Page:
George Spencer, 4th Duke of Marlborough

George Spencer, 4th Duke of Marlborough, KG, PC, FRS (26 January 1739 29 January 1817), styled Marquess of Blandford until 1758, was a British courtier, nobleman, and politician from the Spencer family. He served as Lord Chamberlain between 1762 and 1763 and as Lord Privy Seal between 1763 and 1765. He is the great-great-great grandfather of Sir Winston Churchill.

The Duke of Marlborough

The Duke of Marlborough, by George Romney.
Lord Privy Seal
In office
MonarchGeorge III
Prime MinisterGeorge Grenville
Preceded byThe Duke of Bedford
Succeeded byThe Duke of Newcastle
Lord Chamberlain
In office
MonarchGeorge III
Prime MinisterThe Earl of Bute
Preceded byThe Duke of Devonshire
Succeeded byThe Earl Gower
Personal details
Born(1739-01-26)26 January 1739
Died29 January 1817(1817-01-29) (aged 78)
Blenheim Palace,
Woodstock, Oxfordshire
United Kingdom
Nationality United Kingdom
Spouse(s)Lady Caroline Russell
Military service
Allegiance Great Britain (1755–1801)
 United Kingdom (1801–1817)
Branch/service British Army
Years of service1755–1760
UnitColdstream Guards (1755)
20th Regiment of Foot (1756–1760)

Background and education

Styled by the courtesy title Marquess of Blandford from birth, He was the eldest son of Charles Spencer, 3rd Duke of Marlborough, and the Honourable Elizabeth Trevor, daughter of Thomas Trevor, 2nd Baron Trevor.

Personal traits and characteristics

According to George III, who mentioned it to Fanny Burney,[1] the Duke suffered from severe red-green colourblindness. As he was unable to tell scarlet from green, Fanny therefore remarked that this was unlucky for someone in possession of so sumptuous a home as Blenheim Palace.


Marlborough entered the Coldstream Guards in 1755 as an Ensign, becoming a Captain with the 20th Regiment of Foot the following year. After inheriting the dukedom in 1758, Marlborough took his seat in the House of Lords in 1760, becoming Lord-Lieutenant of Oxfordshire in that same year.[2] The following year, he bore the sceptre with the cross at the coronation of George III. In 1762, he was made Lord Chamberlain as well as a Privy Counsellor, and after a year resigned this appointment to become Lord Privy Seal, a post he held until 1765.[2] An amateur astronomer, he built a private observatory at his residence, Blenheim Palace. He kept up a lively scientific correspondence with Hans Count von Brühl, another aristocratic dilettante in astronomy.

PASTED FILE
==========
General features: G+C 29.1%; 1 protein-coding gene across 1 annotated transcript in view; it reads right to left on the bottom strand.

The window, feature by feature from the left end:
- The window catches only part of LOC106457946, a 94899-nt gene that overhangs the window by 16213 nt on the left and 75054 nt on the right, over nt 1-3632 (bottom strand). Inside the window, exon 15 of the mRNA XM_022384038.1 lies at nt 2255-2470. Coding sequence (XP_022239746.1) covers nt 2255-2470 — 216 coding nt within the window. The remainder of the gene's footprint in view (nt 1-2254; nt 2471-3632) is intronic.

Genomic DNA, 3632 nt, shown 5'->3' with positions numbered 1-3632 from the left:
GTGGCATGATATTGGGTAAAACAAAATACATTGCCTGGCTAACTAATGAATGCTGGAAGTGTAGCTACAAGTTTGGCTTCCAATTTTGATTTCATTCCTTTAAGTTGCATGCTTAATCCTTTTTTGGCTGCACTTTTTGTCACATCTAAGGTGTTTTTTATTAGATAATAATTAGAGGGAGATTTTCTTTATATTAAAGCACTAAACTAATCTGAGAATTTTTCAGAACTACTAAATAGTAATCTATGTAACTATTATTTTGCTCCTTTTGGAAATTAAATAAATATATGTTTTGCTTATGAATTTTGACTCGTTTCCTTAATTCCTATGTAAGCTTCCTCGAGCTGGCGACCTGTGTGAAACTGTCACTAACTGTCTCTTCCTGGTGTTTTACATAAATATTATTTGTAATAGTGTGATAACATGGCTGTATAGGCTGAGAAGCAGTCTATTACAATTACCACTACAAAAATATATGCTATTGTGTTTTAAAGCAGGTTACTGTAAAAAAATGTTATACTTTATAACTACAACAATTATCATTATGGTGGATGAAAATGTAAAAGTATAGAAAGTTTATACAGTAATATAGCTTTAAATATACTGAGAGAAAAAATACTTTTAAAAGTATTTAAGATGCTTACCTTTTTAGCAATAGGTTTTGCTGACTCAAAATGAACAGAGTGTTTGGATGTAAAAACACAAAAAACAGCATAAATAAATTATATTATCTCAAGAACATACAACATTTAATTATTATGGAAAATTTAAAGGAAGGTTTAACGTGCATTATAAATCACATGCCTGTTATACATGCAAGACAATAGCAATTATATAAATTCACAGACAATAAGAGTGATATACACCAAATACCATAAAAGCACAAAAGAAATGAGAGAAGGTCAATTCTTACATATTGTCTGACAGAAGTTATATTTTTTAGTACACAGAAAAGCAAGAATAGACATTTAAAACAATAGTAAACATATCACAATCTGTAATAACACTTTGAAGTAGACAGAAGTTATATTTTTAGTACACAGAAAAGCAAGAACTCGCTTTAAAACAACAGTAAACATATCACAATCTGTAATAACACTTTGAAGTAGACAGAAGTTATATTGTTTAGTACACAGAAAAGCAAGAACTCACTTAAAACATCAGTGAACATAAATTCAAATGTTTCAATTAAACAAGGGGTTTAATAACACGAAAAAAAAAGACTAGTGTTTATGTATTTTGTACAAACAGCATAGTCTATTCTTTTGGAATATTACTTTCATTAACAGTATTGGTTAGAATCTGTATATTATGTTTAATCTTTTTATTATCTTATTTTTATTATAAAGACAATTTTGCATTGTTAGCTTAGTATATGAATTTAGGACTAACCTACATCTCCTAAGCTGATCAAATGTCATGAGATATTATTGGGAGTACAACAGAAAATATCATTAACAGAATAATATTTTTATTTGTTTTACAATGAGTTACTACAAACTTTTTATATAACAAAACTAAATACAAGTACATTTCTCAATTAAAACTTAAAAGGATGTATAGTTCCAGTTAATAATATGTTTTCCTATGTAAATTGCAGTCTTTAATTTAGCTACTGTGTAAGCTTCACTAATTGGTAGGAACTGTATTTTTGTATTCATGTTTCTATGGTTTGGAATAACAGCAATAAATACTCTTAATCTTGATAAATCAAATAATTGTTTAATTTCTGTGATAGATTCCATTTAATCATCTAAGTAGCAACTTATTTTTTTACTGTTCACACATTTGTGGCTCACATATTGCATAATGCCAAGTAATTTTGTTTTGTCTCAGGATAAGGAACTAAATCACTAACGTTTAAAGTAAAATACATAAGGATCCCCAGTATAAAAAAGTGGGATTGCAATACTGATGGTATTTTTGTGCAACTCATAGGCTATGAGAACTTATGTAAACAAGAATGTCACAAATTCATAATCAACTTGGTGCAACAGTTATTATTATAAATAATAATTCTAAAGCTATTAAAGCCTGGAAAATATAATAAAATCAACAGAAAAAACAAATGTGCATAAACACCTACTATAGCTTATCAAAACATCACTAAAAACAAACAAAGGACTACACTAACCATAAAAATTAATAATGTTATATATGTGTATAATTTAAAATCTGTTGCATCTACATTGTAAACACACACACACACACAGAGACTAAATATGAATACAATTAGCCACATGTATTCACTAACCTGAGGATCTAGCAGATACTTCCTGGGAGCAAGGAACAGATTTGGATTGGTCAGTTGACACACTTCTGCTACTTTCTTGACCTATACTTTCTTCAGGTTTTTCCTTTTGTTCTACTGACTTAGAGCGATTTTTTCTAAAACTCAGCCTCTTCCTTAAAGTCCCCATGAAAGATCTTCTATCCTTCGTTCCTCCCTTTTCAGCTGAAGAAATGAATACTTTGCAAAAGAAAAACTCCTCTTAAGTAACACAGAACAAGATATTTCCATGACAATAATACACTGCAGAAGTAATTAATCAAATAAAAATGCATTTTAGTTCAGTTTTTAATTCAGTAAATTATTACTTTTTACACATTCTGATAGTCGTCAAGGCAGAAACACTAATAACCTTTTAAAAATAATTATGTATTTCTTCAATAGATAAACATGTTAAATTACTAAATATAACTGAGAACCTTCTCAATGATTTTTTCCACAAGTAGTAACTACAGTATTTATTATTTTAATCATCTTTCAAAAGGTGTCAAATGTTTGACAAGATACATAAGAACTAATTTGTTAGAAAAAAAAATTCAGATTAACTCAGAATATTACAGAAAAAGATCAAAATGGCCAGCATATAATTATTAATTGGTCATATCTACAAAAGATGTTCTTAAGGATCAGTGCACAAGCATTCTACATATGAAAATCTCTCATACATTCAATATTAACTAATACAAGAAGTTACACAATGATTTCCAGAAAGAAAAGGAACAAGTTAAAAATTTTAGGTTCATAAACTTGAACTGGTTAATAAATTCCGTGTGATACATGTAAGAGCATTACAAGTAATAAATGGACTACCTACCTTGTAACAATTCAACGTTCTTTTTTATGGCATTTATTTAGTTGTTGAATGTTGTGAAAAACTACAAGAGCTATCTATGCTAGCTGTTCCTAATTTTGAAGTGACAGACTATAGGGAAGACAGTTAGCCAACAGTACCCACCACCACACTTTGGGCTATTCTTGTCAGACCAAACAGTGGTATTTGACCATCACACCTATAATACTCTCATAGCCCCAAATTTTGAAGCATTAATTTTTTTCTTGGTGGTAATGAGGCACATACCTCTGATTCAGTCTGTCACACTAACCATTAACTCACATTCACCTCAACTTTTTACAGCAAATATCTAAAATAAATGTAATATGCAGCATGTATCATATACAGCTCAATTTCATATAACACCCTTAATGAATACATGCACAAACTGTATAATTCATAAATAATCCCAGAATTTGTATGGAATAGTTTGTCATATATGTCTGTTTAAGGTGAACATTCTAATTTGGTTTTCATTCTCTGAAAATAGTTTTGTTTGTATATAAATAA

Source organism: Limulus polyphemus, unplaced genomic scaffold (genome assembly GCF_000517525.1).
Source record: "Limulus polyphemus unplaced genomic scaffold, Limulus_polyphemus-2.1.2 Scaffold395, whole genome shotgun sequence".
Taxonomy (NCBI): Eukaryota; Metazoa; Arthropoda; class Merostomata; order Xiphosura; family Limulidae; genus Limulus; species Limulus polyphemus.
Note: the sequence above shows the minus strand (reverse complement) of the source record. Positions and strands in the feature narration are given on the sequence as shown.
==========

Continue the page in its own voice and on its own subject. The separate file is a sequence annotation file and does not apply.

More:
The Duke was made a Knight of the Garter in 1768, and was elected to the Royal Society in 1786.[2]


Marlborough married Lady Caroline Russell (1743–1811), daughter of John Russell, 4th Duke of Bedford, in 1762, by whom he had eight children:

The Duchess of Marlborough died at Blenheim Palace in November 1811, aged 68. The Duke of Marlborough died at Blenheim Palace in January 1817, aged 78, and was buried there.[2]


  1. Burney, F. The Diary of Fanny Burney, Dent (Everyman edition), London, 1971, pages 107-8
  2. George Spencer, 4th Duke of Marlborough
  • Lee, Sidney, ed. (1898). "Spencer, George (1739-1817)" . Dictionary of National Biography. 53. London: Smith, Elder & Co.
  • The Collected Correspondence of Baron Franz von Zach, Volume 3 (British Letters), 2008. Edited by Clifford J. Cunningham. Star Lab Press.
Honorary titles
Title last held by
The Duke of Marlborough
Lord Lieutenant of Oxfordshire
Succeeded by
The Earl of Macclesfield
Preceded by
The Marquess Townshend
Senior Privy Counsellor
Succeeded by
Lord Charles Spencer
Political offices
Preceded by
The Duke of Devonshire
Lord Chamberlain
Succeeded by
The Earl Gower
Preceded by
The Duke of Bedford
Lord Privy Seal
Succeeded by
The Duke of Newcastle
Peerage of England
Preceded by
Charles Spencer
Duke of Marlborough
Succeeded by
George Spencer-Churchill
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